Uefa warns biennial World Cup would have ‘alarming’ effect on football and ‘intrude’ on other sports

Uefa has released the results of an independent study on the economic impact of a World Cup every two years

Jamie Braidwood
Friday 17 December 2021 12:35
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FILE: UEFA critical of FIFA plans for biennial World Cup

Uefa has warned that plans for a biennial World Cup would have an “alarming” effect on the finances of European football and its national associations.

European football’s governing body has strongly opposed the proposed changes to the international calendar, which have been headed by former Arsenal manager Arsene Wenger.

A study, commissioned by Uefa and conducted by London-based Oliver & Ohlbaum Associates, has predicted that a biennial World Cup would see Uefa lose £2.6 billion over four years should the plans go through.

The research has now also forecasted that there would be a negative economic impact on Uefa’s national associations, women’s football, broadcasters and other sports, adding to the concerns Uefa has previously raised surrounding player welfare and European leagues.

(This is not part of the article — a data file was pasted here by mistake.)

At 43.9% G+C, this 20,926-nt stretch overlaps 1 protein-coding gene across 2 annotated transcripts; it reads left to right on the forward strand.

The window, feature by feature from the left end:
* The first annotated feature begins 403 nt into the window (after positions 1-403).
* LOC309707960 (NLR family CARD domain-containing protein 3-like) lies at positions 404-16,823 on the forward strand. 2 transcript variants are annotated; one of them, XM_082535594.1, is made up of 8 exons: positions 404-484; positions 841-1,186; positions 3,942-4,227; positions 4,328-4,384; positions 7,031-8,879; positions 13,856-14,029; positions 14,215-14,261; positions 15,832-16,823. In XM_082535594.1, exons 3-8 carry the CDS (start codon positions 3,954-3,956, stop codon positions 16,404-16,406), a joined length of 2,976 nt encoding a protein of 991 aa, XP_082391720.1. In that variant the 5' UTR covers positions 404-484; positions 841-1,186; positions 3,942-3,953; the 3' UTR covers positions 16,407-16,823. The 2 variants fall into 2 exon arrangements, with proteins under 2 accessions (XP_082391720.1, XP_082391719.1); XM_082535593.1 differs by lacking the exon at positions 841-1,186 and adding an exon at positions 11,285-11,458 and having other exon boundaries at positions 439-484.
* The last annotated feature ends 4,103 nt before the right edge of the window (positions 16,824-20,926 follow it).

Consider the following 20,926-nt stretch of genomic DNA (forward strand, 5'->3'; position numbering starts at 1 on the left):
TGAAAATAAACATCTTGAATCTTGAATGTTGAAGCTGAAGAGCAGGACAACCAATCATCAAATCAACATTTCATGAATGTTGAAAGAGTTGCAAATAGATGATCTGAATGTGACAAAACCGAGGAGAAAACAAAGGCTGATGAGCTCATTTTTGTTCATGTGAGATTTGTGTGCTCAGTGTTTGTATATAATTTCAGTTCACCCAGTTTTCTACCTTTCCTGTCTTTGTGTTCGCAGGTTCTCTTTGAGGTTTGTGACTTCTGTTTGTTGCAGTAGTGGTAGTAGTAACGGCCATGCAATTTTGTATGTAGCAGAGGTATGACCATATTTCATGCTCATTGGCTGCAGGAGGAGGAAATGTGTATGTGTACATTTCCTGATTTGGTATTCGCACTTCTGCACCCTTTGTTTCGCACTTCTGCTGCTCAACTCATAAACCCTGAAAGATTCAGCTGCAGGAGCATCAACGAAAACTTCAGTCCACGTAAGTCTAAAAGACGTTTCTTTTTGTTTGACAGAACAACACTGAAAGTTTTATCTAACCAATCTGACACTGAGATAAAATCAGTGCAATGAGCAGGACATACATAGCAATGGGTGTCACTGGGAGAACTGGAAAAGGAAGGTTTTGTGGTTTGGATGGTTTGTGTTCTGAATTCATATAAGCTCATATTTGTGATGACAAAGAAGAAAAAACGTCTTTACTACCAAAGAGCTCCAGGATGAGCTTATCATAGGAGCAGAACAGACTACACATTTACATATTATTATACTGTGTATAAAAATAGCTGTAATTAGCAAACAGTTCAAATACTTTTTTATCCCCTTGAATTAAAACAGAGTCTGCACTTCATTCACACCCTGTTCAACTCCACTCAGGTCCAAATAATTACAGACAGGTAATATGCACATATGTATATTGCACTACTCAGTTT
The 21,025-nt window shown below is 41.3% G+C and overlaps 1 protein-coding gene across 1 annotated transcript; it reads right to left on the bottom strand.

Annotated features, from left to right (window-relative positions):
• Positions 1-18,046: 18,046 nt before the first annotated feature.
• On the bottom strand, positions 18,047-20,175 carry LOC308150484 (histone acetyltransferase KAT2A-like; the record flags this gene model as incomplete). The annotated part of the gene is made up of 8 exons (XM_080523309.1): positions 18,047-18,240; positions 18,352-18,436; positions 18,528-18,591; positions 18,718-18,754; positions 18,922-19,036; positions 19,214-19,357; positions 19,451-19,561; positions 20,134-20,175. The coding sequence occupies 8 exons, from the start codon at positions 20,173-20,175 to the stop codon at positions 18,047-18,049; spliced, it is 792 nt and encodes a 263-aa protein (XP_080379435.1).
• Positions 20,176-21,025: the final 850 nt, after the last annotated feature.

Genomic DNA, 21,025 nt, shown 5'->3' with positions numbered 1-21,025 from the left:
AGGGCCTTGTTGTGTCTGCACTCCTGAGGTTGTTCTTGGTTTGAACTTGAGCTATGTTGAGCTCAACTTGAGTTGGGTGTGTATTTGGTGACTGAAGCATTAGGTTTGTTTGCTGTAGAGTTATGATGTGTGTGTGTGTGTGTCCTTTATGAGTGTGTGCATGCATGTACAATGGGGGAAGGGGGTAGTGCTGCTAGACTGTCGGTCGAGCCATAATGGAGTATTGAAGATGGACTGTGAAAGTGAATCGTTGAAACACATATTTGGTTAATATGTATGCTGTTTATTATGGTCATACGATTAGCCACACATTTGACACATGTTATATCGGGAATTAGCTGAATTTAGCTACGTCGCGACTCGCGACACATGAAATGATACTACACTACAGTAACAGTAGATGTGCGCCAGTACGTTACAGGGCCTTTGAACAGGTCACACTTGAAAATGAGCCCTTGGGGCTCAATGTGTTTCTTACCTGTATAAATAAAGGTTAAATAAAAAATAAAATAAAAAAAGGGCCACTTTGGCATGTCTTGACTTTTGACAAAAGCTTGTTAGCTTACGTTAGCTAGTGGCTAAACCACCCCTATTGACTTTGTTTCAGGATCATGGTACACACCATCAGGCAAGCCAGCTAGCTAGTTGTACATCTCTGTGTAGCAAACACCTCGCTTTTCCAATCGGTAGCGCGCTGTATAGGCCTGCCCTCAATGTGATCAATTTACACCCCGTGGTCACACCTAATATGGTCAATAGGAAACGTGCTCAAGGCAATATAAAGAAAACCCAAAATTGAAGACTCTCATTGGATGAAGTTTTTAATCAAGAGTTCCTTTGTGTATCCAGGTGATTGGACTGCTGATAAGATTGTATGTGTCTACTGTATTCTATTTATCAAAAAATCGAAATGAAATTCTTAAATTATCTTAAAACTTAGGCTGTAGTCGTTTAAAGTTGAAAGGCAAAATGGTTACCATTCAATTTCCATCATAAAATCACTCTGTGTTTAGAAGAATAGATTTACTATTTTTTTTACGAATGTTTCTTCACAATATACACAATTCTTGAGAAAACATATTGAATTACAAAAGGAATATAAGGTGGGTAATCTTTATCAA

Uefa said revenues for European national associations could fall by as much as a further £2.6b over a cycle of four years.

In a statement, Uefa added: “Women’s football would not be spared, despite the announced intention of doubling the number of Women’s World Cups, as top tournaments would no longer enjoy calendar exclusivity and full spotlight, with guaranteed negative impacts in terms of exposure and fans’ and media interest.

“As remarked by IOC, the plan of doubling the frequency of the World Cup would cast worrying effects over many other sports, whose key events would face unprecedented calendar clashes and see their spaces intruded by a powerful competitor.

“In this dark sporting context, the research conducted by Oliver & Ohlbaum projects a deeply negative outlook for European national team football, should the Fifa plan be implemented.”

While the governing bodies of Europe and South America have expressed their opposition to the plans, Fifa believes they have the backing of the majority of national associations across the world.

“We cannot just shape new proposals based on feedback from from Europe,” Fifa president Gianni Infantino has said. “We have to respect the opinions of everyone.”

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